Fire Investigator Job Description
|Salary: $42,100 – $68,700||Number of Jobs: 14,730|
|Hourly Rate: $20.25 – $33.04||Employment Outlook: Normal|
|Green Job: No||Education: Work experience in a related occupation|
What do Fire Investigators do?
After firefighters put out a fire, fire investigators are called in to determine the cause. Their investigations include collecting evidence, interrogating witnesses, and studying the sites of fires.
Fire investigators commonly work with law enforcement agencies. If a fire investigator’s investigation leads them to suspect arson, then police conduct their own investigation to identify the guilty party.
Work Environment and Schedule
Most fire investigators work for their local fire department or law enforcement agency, but there are some opportunities available in other environments as well. Some insurance companies hire fire investigators to investigate claims. If you want to work for the federal government, the Bureau of Alcohol, Tobacco, and Firearms is also in need of good fire investigators.
Fire investigators normally split their time between the office and the field. In their office, they produce reports, meet with colleagues, and perform general administrative tasks. In the field, they visit sites where fires have occurred.
Nearly all fire investigators work full time, and normally work in long shifts. The length of the shifts can vary, but can last up to 24 hours a time. Because fires can happen at any time of day or night, fire investigators are often required to work nights, weekends, and holidays.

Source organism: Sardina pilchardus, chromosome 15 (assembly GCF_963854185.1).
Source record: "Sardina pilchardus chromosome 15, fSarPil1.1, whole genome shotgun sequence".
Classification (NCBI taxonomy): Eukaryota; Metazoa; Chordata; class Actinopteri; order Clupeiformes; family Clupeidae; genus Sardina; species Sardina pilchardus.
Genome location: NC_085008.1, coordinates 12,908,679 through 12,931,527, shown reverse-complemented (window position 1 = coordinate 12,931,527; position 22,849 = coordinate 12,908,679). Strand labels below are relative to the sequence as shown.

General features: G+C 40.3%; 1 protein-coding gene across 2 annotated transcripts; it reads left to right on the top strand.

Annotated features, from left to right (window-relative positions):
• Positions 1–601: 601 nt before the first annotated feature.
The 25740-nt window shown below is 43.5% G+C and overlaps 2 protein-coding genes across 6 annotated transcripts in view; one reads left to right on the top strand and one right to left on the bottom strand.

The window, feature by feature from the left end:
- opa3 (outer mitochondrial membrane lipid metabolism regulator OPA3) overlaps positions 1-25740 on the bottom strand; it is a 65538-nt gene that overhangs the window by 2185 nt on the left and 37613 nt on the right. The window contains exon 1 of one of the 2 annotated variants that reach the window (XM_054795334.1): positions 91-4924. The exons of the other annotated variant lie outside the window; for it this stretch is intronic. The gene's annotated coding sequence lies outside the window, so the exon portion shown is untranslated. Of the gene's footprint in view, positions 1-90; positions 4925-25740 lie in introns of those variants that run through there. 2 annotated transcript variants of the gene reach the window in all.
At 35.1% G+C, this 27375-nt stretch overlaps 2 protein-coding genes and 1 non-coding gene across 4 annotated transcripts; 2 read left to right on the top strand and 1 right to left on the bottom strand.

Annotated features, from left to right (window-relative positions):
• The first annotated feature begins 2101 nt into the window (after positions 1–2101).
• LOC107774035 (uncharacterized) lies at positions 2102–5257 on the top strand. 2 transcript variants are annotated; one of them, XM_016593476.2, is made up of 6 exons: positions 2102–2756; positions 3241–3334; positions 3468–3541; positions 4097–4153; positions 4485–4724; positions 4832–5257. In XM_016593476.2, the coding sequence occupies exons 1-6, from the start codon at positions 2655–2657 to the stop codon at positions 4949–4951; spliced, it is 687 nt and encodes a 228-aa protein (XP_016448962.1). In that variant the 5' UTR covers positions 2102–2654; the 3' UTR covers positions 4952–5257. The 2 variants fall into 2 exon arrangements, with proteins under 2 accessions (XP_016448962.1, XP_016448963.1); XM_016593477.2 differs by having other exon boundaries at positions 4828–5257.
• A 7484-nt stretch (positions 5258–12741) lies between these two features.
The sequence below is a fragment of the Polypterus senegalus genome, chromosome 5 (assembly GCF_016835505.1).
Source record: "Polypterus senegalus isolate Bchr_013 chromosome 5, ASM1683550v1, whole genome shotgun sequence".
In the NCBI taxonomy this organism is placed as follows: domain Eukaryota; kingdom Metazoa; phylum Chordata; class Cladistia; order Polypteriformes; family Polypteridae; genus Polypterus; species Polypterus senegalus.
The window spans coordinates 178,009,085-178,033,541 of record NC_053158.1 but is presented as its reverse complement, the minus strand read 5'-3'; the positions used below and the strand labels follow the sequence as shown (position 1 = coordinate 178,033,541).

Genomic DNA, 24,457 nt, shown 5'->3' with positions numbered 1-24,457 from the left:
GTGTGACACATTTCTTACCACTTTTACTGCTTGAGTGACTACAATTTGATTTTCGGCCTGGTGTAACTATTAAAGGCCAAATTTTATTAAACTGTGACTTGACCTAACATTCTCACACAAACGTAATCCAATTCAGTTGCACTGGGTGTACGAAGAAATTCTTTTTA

Before you pursue a career as a fire investigator, you should consider how it will align with your personal goals and dreams. This can be a very fulfilling occupation, but the demanding schedule is not for everyone.
How to Become a Fire Investigator
To become a fire investigator, you will need a minimum of a high school diploma and years of experience working as a police officer or firefighter. While it’s not always required, a bachelor’s degree in a related field is often preferred.
Fire investigators attend a specialized training academy, which is normally conducted by a police or fire department. These academies provide on the job and classroom training, and cover legal codes, courtroom procedures, use of equipment, and guidelines for performing a fire investigation.
Once training is completed, fire investigators normally go through a probationary or training period where they work under the supervision of an experienced investigator.
Most states require that fire investigators become certified. The exams normally cover fire, electrical, and building safety standards as established by the National Fire Protection Agency.
There are currently 14,730 fire investigators in the United States, with 540 new fire investigator job openings created each year.
Fire Investigator jobs are not expected to see much growth beyond their current levels in the next decade.
Fire Investigator Salaries
Fire Investigator salaries can vary depending on your experience, the location, company, industry, and benefits provided. Nationwide, most fire investigators make between $42,100 – $68,700 per year, or $20.25 – $33.04 per hour.